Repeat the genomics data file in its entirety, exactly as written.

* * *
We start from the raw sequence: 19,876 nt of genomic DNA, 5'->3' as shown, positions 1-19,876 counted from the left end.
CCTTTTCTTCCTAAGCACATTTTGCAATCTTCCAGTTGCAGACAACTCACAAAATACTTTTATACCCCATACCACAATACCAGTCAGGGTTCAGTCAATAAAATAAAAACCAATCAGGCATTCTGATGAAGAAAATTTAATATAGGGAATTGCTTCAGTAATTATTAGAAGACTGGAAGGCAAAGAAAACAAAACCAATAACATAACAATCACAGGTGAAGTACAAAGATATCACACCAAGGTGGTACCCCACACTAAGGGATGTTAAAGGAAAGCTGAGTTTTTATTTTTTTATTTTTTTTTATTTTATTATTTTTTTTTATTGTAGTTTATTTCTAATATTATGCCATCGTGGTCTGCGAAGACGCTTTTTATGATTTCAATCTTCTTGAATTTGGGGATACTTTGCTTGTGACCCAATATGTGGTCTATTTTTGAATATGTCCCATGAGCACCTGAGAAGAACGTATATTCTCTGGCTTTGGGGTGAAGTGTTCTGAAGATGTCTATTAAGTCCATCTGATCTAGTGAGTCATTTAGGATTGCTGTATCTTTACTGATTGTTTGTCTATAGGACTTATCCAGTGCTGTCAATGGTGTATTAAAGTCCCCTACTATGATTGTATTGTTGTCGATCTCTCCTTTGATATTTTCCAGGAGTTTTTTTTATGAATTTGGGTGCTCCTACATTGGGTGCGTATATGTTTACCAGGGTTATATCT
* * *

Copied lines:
We start from the raw sequence: 19,876 nt of genomic DNA, 5'->3' as shown, positions 1-19,876 counted from the left end.
CCTTTTCTTCCTAAGCACATTTTGCAATCTTCCAGTTGCAGACAACTCACAAAATACTTTTATACCCCATACCACAATACCAGTCAGGGTTCAGTCAATAAAATAAAAACCAATCAGGCATTCTGATGAAGAAAATTTAATATAGGGAATTGCTTCAGTAATTATTAGAAGACTGGAAGGCAAAGAAAACAAAACCAATAACATAACAATCACAGGTGAAGTACAAAGATATCACACCAAGGTGGTACCCCACACTAAGGGATGTTAAAGGAAAGCTGAGTTTTTATTTTTTTATTTTTTTTTATTTTATTATTTTTTTTTATTGTAGTTTATTTCTAATATTATGCCATCGTGGTCTGCGAAGACGCTTTTTATGATTTCAATCTTCTTGAATTTGGGGATACTTTGCTTGTGACCCAATATGTGGTCTATTTTTGAATATGTCCCATGAGCACCTGAGAAGAACGTATATTCTCTGGCTTTGGGGTGAAGTGTTCTGAAGATGTCTATTAAGTCCATCTGATCTAGTGAGTCATTTAGGATTGCTGTATCTTTACTGATTGTTTGTCTATAGGACTTATCCAGTGCTGTCAATGGTGTATTAAAGTCCCCTACTATGATTGTATTGTTGTCGATCTCTCCTTTGATATTTTCCAGGAGTTTTTTTTATGAATTTGGGTGCTCCTACATTGGGTGCGTATATGTTTACCAGGGTTATATCT